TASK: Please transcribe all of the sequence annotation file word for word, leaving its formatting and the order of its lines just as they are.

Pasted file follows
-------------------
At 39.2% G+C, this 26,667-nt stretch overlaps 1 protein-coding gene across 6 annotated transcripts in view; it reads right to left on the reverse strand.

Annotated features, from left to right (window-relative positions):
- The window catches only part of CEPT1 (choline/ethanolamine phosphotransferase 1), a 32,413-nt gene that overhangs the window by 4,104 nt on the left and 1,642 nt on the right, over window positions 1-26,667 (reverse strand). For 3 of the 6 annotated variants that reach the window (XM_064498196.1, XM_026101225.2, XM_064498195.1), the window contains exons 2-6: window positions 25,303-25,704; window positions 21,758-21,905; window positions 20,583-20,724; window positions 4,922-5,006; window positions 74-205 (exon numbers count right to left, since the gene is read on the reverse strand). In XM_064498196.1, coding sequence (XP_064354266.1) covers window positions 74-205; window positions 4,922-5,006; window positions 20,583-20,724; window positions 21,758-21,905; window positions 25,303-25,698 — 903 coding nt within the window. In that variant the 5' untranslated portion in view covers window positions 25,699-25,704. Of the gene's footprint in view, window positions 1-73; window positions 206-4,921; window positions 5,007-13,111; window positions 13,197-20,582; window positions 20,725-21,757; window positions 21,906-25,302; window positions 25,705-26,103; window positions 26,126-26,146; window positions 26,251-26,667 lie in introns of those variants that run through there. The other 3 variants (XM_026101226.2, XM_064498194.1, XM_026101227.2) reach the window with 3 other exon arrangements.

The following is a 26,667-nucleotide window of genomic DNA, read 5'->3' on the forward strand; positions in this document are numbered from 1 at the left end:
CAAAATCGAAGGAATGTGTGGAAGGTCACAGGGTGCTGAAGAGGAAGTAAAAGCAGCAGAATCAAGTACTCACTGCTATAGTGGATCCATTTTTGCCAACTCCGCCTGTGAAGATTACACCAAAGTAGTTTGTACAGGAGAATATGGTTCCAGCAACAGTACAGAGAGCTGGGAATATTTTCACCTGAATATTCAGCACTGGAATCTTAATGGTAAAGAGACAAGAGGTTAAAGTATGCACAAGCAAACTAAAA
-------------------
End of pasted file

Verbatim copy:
At 39.2% G+C, this 26,667-nt stretch overlaps 1 protein-coding gene across 6 annotated transcripts in view; it reads right to left on the reverse strand.

Annotated features, from left to right (window-relative positions):
- The window catches only part of CEPT1 (choline/ethanolamine phosphotransferase 1), a 32,413-nt gene that overhangs the window by 4,104 nt on the left and 1,642 nt on the right, over window positions 1-26,667 (reverse strand). For 3 of the 6 annotated variants that reach the window (XM_064498196.1, XM_026101225.2, XM_064498195.1), the window contains exons 2-6: window positions 25,303-25,704; window positions 21,758-21,905; window positions 20,583-20,724; window positions 4,922-5,006; window positions 74-205 (exon numbers count right to left, since the gene is read on the reverse strand). In XM_064498196.1, coding sequence (XP_064354266.1) covers window positions 74-205; window positions 4,922-5,006; window positions 20,583-20,724; window positions 21,758-21,905; window positions 25,303-25,698 — 903 coding nt within the window. In that variant the 5' untranslated portion in view covers window positions 25,699-25,704. Of the gene's footprint in view, window positions 1-73; window positions 206-4,921; window positions 5,007-13,111; window positions 13,197-20,582; window positions 20,725-21,757; window positions 21,906-25,302; window positions 25,705-26,103; window positions 26,126-26,146; window positions 26,251-26,667 lie in introns of those variants that run through there. The other 3 variants (XM_026101226.2, XM_064498194.1, XM_026101227.2) reach the window with 3 other exon arrangements.

The following is a 26,667-nucleotide window of genomic DNA, read 5'->3' on the forward strand; positions in this document are numbered from 1 at the left end:
CAAAATCGAAGGAATGTGTGGAAGGTCACAGGGTGCTGAAGAGGAAGTAAAAGCAGCAGAATCAAGTACTCACTGCTATAGTGGATCCATTTTTGCCAACTCCGCCTGTGAAGATTACACCAAAGTAGTTTGTACAGGAGAATATGGTTCCAGCAACAGTACAGAGAGCTGGGAATATTTTCACCTGAATATTCAGCACTGGAATCTTAATGGTAAAGAGACAAGAGGTTAAAGTATGCACAAGCAAACTAAAA